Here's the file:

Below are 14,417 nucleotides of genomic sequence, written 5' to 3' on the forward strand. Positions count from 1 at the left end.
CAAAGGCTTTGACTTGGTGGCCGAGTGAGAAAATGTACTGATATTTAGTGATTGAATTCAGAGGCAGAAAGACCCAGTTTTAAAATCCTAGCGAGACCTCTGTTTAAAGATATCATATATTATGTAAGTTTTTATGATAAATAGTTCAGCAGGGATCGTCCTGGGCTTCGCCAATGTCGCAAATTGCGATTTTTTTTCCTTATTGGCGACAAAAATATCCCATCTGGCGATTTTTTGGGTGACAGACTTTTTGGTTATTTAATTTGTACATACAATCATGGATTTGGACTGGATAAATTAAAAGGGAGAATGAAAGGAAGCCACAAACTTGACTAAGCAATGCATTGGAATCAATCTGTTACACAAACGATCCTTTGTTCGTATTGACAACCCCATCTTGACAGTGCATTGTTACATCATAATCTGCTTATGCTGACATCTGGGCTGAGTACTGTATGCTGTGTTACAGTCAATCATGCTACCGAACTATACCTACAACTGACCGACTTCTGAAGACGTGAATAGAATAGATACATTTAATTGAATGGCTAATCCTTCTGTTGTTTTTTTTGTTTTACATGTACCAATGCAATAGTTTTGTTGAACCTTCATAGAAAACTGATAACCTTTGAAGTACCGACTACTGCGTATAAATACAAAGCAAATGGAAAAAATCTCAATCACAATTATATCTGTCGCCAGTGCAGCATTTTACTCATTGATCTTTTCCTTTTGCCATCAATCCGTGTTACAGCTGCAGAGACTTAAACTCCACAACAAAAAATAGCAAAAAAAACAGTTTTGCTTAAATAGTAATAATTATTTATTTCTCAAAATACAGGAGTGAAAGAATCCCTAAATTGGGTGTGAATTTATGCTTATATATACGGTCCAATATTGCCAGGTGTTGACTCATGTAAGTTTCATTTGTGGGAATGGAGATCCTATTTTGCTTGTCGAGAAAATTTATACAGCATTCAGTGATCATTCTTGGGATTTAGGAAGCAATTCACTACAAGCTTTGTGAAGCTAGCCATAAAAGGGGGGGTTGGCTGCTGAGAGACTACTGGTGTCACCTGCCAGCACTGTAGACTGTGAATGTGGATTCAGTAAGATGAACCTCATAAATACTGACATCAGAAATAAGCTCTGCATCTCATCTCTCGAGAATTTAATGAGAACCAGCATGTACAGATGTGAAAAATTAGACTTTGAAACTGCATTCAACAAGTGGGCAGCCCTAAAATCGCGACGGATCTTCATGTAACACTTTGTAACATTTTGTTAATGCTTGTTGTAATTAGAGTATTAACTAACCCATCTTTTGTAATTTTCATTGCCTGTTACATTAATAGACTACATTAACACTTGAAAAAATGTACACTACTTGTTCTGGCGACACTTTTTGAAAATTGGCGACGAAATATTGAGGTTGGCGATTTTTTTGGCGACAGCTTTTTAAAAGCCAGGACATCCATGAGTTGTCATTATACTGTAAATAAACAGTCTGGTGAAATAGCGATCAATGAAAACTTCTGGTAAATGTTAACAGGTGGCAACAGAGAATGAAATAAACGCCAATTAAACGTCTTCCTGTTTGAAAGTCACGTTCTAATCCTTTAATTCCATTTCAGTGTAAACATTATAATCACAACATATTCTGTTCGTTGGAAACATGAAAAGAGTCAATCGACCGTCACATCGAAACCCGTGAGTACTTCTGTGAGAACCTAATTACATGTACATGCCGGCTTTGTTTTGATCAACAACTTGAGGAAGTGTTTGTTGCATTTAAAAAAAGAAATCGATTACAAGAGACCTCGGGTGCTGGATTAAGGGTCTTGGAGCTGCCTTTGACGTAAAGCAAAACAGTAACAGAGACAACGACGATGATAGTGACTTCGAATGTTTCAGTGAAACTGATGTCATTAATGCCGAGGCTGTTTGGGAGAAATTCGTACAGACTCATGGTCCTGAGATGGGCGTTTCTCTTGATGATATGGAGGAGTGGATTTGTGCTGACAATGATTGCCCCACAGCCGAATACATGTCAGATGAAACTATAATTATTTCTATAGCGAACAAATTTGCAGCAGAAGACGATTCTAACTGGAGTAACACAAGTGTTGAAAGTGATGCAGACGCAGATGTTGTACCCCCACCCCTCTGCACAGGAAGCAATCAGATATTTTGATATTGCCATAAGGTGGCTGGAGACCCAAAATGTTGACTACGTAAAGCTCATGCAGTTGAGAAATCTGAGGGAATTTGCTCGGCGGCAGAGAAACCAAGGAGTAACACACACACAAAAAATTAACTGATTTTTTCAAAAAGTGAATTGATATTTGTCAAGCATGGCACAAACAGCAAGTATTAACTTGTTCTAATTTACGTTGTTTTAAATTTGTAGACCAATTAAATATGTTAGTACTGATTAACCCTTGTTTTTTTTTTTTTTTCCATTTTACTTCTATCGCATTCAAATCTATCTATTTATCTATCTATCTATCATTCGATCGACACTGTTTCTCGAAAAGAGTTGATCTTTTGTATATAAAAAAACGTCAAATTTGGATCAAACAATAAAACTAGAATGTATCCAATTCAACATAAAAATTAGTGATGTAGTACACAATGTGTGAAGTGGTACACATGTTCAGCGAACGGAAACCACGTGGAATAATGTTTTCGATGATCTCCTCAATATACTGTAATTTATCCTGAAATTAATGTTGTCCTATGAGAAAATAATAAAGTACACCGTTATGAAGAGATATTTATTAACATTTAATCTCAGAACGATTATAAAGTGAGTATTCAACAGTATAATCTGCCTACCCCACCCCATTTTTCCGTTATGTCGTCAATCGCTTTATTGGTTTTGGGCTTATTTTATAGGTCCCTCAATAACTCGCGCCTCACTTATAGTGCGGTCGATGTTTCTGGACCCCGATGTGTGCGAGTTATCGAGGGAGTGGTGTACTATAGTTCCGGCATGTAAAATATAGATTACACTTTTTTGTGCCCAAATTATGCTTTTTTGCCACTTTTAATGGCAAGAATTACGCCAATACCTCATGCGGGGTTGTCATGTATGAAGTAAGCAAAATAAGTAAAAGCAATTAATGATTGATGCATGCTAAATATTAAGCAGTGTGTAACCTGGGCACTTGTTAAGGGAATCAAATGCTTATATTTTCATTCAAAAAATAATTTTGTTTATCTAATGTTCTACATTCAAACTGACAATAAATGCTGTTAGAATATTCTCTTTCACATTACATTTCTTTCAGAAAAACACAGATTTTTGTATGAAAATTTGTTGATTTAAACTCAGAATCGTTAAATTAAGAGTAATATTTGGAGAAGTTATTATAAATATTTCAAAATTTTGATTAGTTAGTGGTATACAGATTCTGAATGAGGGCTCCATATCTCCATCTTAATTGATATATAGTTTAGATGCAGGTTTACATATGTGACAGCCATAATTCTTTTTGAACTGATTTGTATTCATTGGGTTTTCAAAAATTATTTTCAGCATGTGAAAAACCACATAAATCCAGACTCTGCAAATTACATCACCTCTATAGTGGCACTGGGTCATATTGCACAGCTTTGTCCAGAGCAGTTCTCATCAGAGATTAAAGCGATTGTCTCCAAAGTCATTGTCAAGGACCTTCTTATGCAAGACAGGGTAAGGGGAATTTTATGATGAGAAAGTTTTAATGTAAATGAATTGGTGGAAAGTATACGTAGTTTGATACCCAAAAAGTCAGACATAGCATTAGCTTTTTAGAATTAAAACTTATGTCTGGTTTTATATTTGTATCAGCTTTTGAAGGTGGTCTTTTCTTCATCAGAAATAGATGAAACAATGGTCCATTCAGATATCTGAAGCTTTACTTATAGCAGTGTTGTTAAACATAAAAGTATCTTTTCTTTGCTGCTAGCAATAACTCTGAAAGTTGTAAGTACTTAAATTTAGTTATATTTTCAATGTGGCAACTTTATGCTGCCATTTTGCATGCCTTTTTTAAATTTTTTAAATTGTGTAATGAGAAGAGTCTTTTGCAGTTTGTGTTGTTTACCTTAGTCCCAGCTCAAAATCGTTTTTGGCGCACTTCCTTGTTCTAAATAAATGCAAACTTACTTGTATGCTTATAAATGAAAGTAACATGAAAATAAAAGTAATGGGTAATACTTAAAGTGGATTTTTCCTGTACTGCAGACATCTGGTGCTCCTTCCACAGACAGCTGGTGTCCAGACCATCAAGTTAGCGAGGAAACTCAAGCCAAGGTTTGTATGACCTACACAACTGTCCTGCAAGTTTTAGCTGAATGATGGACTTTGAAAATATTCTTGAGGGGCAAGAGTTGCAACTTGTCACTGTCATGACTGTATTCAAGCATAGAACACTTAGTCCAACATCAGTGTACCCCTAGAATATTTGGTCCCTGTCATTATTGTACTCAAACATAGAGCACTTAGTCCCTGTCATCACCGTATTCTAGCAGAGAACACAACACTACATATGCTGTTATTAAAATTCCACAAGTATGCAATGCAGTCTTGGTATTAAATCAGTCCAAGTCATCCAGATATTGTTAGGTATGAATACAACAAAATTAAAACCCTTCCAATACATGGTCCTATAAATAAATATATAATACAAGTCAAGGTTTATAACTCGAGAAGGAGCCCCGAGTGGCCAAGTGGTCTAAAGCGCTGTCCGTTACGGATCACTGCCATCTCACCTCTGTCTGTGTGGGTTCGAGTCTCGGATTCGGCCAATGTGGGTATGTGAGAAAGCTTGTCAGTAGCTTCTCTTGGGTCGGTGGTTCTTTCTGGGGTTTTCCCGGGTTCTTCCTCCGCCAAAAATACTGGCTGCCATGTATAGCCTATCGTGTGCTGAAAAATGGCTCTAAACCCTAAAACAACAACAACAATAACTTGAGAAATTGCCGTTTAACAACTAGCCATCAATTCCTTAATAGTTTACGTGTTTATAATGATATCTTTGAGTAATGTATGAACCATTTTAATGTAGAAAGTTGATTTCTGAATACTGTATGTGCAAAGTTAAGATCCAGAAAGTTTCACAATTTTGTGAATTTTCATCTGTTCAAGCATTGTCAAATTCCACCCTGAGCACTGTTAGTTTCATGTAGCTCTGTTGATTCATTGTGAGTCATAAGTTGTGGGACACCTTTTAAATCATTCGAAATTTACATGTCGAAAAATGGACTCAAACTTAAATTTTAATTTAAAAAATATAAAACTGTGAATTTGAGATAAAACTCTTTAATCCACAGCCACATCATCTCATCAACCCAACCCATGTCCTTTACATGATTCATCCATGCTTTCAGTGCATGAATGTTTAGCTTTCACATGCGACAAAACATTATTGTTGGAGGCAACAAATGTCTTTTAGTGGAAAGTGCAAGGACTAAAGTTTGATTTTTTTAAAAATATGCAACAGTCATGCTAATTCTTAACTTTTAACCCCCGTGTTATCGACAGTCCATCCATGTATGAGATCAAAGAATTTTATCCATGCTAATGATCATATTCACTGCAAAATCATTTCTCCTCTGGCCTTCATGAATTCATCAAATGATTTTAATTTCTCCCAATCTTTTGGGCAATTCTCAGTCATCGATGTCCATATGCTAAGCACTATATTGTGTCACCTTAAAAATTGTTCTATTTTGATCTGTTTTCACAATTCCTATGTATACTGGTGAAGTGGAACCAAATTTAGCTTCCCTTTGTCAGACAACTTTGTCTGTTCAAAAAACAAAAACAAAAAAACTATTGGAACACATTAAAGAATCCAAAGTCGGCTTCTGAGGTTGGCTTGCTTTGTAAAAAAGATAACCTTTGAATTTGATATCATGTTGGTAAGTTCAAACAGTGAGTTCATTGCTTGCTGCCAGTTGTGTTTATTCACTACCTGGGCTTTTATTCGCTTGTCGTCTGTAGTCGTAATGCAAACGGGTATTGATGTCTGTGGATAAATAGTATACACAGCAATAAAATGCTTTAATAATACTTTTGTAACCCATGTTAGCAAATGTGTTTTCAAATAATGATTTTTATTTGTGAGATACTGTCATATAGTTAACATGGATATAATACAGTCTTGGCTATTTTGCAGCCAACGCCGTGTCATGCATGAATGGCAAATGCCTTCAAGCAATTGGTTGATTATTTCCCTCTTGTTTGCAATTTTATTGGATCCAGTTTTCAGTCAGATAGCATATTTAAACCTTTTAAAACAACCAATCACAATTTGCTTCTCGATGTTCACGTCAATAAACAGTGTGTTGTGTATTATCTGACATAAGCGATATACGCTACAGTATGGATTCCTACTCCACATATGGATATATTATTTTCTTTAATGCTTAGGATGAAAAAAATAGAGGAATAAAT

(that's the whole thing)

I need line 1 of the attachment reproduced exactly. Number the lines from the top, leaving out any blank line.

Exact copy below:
Below are 14,417 nucleotides of genomic sequence, written 5' to 3' on the forward strand. Positions count from 1 at the left end.